The Food and Drug Administration (FDA) recently issued both draft and final guidance regarding food allergen labeling requirements.  The draft guidance document, Questions and Answers Regarding Food Allergens, Including the Food Allergen Labeling Requirements of the Federal Food, Drug, and Cosmetic Act (Edition 5), updates the previous (fourth) edition with new and revised guidance concerning food allergen labeling. FDA also issued a final guidance document with the same title in order to preserve questions and answers that were unchanged from the previous (fourth) edition, which was published in 2004 and last updated in 2006.

The fifth edition of the draft guidance has been updated to include new questions and answers intended to address a new major food allergen, sesame, as well as questions related to allergen labeling for bulk foods, foods produced through genetic engineering, ingredients containing allergen proteins, and allergen statements with respect to dietary supplements and pet food/animal feed.   The complete allergen labeling requirements are set forth in Section 403(w)(1) of the Food, Drug, and Cosmetics Act (21 U.S.C. 343(w)(1)).  Key takeaways from the new draft guidance include the following:

Sesame Designated a New Major Allergen

  • Effective January 1, 2023, sesame is now designated as a “major allergen,” bringing the total number of major allergens to nine.  The eight other major allergens are milk (from domesticated cows), eggs (from domesticated chickens), peanuts, wheat, soybeans, fish, crustacean shellfish, and tree nuts.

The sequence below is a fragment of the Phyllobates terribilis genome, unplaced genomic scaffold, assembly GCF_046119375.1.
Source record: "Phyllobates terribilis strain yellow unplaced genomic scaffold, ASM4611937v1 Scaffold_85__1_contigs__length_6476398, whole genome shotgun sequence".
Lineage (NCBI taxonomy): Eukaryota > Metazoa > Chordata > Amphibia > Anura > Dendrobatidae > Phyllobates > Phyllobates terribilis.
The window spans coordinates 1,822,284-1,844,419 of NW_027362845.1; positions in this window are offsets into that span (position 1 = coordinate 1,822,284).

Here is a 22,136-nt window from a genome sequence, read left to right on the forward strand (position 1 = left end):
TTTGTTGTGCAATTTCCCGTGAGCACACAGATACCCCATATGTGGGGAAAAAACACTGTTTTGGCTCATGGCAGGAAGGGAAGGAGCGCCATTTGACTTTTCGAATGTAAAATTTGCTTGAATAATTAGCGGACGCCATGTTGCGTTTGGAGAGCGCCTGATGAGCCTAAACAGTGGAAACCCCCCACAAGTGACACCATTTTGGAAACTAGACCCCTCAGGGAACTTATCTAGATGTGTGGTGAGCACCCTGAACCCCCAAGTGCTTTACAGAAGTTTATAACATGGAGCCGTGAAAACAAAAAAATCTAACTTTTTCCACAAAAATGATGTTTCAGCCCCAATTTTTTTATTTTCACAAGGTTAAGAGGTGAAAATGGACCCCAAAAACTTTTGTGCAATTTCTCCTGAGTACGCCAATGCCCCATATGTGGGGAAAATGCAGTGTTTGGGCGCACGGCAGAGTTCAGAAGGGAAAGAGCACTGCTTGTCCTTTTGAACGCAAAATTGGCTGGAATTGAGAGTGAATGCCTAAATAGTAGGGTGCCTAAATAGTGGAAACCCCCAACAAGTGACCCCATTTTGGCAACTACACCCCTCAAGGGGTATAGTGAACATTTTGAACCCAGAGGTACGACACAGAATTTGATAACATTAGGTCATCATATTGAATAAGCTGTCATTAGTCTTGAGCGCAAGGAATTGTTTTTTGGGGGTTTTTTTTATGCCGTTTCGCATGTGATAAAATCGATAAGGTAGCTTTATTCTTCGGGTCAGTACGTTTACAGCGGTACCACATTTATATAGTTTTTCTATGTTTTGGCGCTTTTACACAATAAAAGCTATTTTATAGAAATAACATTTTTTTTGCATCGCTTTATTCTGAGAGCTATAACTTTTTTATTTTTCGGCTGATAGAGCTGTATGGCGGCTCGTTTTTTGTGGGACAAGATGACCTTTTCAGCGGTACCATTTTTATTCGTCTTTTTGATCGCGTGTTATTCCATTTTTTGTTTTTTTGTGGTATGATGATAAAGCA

Labeling of Bulk Containers / Multiunit Packages

  • Food ingredients and finished foods, including those sold in bulk, that contain a major food allergen (including those used to make dietary supplements, such as liquids, solids, powders, capsules, softgels, and tablets) must comply with the allergen labeling requirements.
  • The food allergen labeling requirements apply to bulk containers such as reusable totes or containers of bulk food shipped for further processing, labeling, or repacking between manufacturers, repackers, or distributors.  While such shipments may be exempt from other food labeling requirements, there is no exemption for allergen labeling. 
  • Unit containers in a multiunit or multicomponent retail good package must also comply with allergen labeling requirements. However, no labeling is needed if the individual unit is in an unlabeled inner sleeve intended for the protection of the food product.

Labeling of Spice Mixes

  • Although spice mixes may be declared simply as “spices” on the finished product label, if a major food allergen might be present as an incidental additive in the spice mix, it must be declared as a major food allergen, either parenthetically after the term “spice” in the ingredient list, in a separate “Contains” statement, or both.  The same allergen labeling requirement applies to food products that contain seasoning mixes. 

Definition of “Fish”

  • For purposes of allergen labeling, FDA defines “fish” as being from one of three categories: (1) jawless fish, such as hagfish and lampreys; (2) bony fish, such as trout, flounder, bass, salmon, tilapia, cod, mackerel, tuna, and grouper; and (3) cartilaginous fish, such as shark, rays, and skates.

Proteins From Major Food Allergens Produced Through Genetic Engineering

  • Proteins from major food allergens, produced in other sources through the use of genetic engineering, are subject to the food allergen labeling requirements.  An example of such a product would be protein that is derived from cow milk but produced via fermentation in a non-milk food source, such as a genetically engineered strain of yeast, which should be declared as “Contains milk-derived protein” or “[ingredient name] (milk-derived protein).”

“Contains” Statements / Ingredient Statements